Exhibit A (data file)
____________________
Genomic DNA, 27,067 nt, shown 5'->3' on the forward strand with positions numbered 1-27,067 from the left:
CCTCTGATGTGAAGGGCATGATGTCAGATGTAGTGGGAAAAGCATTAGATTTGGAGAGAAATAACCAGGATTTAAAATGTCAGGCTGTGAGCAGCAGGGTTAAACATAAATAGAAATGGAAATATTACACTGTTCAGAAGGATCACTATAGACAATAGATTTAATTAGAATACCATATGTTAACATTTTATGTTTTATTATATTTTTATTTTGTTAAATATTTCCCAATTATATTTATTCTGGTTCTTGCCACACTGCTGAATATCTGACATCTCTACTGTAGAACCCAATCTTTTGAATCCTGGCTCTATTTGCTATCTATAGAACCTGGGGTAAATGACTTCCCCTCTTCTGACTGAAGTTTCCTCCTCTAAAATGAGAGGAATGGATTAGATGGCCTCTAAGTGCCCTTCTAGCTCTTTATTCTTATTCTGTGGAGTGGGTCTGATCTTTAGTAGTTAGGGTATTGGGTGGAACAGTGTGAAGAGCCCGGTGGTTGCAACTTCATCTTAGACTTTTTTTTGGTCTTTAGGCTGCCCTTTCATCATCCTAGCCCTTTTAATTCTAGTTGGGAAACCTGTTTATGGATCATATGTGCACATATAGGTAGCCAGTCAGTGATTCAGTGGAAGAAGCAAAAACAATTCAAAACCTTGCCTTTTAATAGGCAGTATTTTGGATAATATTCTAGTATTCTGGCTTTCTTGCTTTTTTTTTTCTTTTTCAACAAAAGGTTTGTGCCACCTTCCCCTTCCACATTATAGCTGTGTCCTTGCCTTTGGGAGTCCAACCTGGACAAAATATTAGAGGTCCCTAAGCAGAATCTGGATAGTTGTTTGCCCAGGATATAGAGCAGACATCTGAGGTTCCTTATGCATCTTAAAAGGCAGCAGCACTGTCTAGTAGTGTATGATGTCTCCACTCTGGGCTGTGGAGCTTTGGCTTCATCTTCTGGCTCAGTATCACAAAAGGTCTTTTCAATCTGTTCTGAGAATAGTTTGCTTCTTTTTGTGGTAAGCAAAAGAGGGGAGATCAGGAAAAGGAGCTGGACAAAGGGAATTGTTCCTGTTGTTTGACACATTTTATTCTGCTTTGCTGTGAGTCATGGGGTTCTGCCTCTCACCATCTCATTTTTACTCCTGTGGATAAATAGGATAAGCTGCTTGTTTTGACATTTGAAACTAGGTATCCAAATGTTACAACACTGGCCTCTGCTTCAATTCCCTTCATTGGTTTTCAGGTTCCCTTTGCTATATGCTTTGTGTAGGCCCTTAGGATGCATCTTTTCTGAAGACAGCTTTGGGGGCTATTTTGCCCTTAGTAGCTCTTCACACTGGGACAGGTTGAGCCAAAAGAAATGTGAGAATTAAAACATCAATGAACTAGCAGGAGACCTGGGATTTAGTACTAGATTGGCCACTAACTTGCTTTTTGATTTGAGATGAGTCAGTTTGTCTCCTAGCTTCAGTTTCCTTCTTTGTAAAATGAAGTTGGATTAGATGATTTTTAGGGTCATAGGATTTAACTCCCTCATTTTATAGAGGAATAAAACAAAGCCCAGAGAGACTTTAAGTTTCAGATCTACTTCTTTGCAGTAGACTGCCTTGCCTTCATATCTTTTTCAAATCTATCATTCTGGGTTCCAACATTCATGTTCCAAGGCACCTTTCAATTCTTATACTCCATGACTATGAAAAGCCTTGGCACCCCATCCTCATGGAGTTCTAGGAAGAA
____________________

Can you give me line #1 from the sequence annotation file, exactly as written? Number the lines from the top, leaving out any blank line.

Genomic DNA, 27,067 nt, shown 5'->3' on the forward strand with positions numbered 1-27,067 from the left: